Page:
Research interests

  • Habitat fragmentation
  • Mutualistic interaction networks
  • Functional diversity
  • Wildlife and zoonotic diseases
  • Conservation ecology
  • Parasitology

 

 

 

Scientific projects

My PhD thesis is embedded within the DFG Research Unit FOR1246: „Kilimanjaro ecosystems under global change: Linking biodiversity, biotic interactions and biogeochemical ecosystem processes“.
Birds and bats are very mobile and thus play an important role in linking habitat patches of different land use. They deliver crucial ecosystem services, i.e., seed dispersal and arthropod predation. Therefore the changes in community composition caused by habitat degradation may have negative consequences for, e.g., seed dispersal by fruit bats.
The main objective of my dissertation is the investigation of bird and bat-mediated ecosystem functions with focus on community-wide interaction networks. Until now, very little is known about what kind of plant species are dispersed by pteropodid bats, both exotic and indigenous plant species, which factors are influencing these interactions and over which distances the seeds can be dispersed.
The study takes place over an altitude ranging from 700 m to 2500m, including different habitat types (lower montane forest, home garden, coffee plantation, savannah, mais). Further we investigate the importance of riparian stripes for bats along the slopes of Mt. Kilimanjaro. To this end, I am using different approaches to assess the interactions between bats and fruiting / flowering plants along elevation and land-use gradients, as well as functional traits from plants, birds and bats. Habitat characteristics as well as abundance of food resources are evaluated. Infrared spotlights and cameras, as well as mist nets are being used. Additional data are gathered via experimental settings in a flight cage.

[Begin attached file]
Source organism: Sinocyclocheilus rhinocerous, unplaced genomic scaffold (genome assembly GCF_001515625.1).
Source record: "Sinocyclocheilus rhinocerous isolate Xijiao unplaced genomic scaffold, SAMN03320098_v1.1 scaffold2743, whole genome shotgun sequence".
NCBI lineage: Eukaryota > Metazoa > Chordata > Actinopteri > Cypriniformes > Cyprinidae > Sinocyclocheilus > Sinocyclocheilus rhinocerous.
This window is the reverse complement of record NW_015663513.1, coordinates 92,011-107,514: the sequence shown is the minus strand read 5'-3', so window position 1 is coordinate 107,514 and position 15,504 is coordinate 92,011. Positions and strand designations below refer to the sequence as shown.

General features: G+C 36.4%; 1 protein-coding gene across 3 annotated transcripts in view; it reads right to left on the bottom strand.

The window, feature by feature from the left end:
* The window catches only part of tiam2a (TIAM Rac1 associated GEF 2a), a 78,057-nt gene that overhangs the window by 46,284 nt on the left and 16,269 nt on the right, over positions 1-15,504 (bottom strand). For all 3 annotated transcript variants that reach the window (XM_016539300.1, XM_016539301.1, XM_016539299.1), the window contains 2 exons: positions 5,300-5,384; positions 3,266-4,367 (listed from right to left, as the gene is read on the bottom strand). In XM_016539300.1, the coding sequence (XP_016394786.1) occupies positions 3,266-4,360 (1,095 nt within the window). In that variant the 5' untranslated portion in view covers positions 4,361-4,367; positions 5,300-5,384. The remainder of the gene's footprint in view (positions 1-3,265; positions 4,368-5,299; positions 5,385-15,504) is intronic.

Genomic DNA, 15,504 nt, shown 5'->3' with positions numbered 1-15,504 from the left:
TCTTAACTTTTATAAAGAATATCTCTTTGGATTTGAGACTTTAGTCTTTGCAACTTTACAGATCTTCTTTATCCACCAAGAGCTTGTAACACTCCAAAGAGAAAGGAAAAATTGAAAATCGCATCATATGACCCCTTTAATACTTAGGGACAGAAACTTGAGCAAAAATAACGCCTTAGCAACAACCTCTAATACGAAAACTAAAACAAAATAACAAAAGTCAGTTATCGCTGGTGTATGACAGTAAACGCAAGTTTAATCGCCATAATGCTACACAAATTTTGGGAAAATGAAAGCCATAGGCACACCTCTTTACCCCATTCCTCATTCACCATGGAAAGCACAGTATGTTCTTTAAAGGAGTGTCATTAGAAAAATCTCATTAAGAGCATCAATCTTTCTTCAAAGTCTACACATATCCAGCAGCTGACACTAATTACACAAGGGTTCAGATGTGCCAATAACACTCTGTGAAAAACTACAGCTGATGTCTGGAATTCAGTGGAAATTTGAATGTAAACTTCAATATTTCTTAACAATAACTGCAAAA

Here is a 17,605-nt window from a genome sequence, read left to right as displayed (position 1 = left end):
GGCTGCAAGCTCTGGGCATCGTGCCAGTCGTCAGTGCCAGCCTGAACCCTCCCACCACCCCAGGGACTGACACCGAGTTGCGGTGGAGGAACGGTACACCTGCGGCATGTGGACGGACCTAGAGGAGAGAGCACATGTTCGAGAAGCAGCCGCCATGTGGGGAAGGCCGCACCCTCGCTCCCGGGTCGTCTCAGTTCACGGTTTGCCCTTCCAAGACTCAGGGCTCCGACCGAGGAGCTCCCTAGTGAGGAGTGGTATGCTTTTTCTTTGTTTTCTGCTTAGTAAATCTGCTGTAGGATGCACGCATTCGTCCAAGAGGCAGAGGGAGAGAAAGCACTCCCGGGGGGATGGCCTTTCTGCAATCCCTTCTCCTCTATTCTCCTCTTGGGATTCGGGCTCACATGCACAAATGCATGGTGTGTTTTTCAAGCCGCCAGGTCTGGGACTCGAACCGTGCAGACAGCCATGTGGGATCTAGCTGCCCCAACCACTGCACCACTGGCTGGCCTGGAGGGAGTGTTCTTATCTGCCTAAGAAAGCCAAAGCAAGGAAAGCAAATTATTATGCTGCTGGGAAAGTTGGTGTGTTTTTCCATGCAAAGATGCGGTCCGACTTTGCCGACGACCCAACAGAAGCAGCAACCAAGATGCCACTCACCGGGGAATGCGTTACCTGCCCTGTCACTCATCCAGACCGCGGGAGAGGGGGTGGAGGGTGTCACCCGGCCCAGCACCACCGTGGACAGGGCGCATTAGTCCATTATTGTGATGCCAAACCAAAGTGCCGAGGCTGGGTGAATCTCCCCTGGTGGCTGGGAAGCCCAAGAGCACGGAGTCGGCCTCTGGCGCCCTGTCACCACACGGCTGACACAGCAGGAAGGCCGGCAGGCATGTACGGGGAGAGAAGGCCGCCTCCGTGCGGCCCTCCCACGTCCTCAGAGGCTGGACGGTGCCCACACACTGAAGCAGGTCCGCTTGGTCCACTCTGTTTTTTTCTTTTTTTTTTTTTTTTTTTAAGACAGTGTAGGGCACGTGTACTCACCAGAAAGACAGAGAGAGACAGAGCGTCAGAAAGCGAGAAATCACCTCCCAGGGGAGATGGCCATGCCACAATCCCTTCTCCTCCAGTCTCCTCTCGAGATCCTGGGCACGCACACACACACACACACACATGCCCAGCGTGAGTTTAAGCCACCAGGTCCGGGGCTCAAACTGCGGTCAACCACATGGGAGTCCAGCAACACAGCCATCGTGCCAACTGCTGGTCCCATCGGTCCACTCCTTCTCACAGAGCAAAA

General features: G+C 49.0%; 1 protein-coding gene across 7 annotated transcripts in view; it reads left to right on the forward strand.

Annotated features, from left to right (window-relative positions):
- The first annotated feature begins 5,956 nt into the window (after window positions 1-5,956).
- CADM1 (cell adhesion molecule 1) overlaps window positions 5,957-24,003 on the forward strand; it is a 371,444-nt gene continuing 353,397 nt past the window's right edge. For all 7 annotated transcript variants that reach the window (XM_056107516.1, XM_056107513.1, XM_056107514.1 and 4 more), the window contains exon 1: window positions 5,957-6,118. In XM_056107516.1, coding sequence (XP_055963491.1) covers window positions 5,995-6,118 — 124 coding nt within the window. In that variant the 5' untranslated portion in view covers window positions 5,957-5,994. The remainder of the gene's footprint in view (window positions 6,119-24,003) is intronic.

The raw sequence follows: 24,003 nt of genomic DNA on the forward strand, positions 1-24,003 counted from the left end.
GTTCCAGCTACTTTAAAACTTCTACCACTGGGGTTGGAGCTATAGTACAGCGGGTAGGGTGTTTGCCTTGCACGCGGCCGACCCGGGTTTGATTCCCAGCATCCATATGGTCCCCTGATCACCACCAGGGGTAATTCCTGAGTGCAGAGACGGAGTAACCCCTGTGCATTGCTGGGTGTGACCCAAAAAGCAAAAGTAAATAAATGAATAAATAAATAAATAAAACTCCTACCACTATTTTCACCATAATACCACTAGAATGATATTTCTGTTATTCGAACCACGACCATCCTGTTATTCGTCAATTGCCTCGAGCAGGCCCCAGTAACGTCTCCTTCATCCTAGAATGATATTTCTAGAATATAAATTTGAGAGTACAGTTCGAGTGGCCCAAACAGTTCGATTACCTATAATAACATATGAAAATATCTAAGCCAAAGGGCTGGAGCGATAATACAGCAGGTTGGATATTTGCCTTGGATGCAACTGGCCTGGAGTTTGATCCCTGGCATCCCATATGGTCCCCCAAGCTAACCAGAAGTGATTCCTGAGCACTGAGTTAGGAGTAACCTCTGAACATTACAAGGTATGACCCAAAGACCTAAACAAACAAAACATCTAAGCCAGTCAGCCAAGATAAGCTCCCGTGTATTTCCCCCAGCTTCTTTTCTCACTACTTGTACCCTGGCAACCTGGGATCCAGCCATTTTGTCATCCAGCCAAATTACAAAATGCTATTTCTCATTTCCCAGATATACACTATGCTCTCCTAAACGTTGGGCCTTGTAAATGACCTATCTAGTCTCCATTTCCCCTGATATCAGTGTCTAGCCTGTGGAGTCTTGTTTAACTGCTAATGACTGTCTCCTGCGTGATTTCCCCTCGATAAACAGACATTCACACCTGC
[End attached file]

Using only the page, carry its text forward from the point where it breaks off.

Conference contributions

Vogeler  AV,  Böhning-Gaese  K,  Vollstaedt  M, Tschapka M (2015). Habitat use of pteropodid bats and  their  importance  as  long  distance  seed dispersers  on  the  slopes  of  Mt.  Kilimanjaro, Tanzania.  Poster  Presentation at the  6th International Symposium-Workshop  for “Frugivores  and  Seed  Dispersal”,  FSD  2015, Drakensberg,  South Africa.

Vollstaedt M, Schleuning M, Tschapka M, Vogeler AV, Böhning-Gaese K (2015). Modularity of a seed dispersal  Network  on  Mt.  Kilimanjaro,  Tanzania. Poster  Presentation at the  6th International Symposium-Workshop  for “Frugivores  and  Seed  Dispersal”, FSD  2015,  Drakensberg, South Africa.

Vogeler AV, Schweiger U and Tschapka M (2015). Gut passage duration and seed dispersal in East African Fruit bats. Poster presentation. Annual meeting of the Society for Tropical Ecology in Zurich, Switzerland

Vogeler  AV,  Tschapka  M,  Cottontail  V  (2013). Occurrence of Litomosoides-filariae in seven Neotropical bat species. Poster Presentation at the 3rd  International  Berlin  Bat  Meeting:  Bats  in  the Anthropocene  2013,  1.-3.  March  2013,  Berlin, Germany

Vogeler  AV,  Cottontail  V,  Kalko  EKV  (2011). Vorkommen  und  Morphologie  von  Blutparasiten  in neotropischen Fledermäusen. Poster Presentation at the  „Treffen  der  Fledermausforscher  in Deutschland  2011“,  20.-22.  January  2011,  Loccum, Germany

Contact

  • Anna Valeska Vogeler

    Institute of Evolutionary Ecology
    and Conservation Genomics
    University of Ulm Helmholtzstr. 10/1
    89081 Ulm
    Germany
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